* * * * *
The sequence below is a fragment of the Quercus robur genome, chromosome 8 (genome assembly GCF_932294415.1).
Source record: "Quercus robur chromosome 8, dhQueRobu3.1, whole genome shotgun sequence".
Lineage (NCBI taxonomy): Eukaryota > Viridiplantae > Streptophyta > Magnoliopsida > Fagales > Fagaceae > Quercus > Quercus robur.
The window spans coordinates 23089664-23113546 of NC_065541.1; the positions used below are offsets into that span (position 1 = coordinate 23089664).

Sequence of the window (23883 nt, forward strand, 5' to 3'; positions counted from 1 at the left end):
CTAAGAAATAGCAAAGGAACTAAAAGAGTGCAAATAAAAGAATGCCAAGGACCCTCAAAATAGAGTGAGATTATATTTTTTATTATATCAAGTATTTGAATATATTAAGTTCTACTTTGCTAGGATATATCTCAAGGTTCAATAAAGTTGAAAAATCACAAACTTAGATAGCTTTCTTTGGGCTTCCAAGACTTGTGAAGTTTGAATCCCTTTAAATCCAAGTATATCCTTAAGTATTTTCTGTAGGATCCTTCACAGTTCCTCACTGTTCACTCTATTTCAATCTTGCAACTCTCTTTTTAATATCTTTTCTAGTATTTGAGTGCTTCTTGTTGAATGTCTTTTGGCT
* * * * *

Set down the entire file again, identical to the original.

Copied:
The sequence below is a fragment of the Quercus robur genome, chromosome 8 (genome assembly GCF_932294415.1).
Source record: "Quercus robur chromosome 8, dhQueRobu3.1, whole genome shotgun sequence".
Lineage (NCBI taxonomy): Eukaryota > Viridiplantae > Streptophyta > Magnoliopsida > Fagales > Fagaceae > Quercus > Quercus robur.
The window spans coordinates 23089664-23113546 of NC_065541.1; the positions used below are offsets into that span (position 1 = coordinate 23089664).

Sequence of the window (23883 nt, forward strand, 5' to 3'; positions counted from 1 at the left end):
CTAAGAAATAGCAAAGGAACTAAAAGAGTGCAAATAAAAGAATGCCAAGGACCCTCAAAATAGAGTGAGATTATATTTTTTATTATATCAAGTATTTGAATATATTAAGTTCTACTTTGCTAGGATATATCTCAAGGTTCAATAAAGTTGAAAAATCACAAACTTAGATAGCTTTCTTTGGGCTTCCAAGACTTGTGAAGTTTGAATCCCTTTAAATCCAAGTATATCCTTAAGTATTTTCTGTAGGATCCTTCACAGTTCCTCACTGTTCACTCTATTTCAATCTTGCAACTCTCTTTTTAATATCTTTTCTAGTATTTGAGTGCTTCTTGTTGAATGTCTTTTGGCT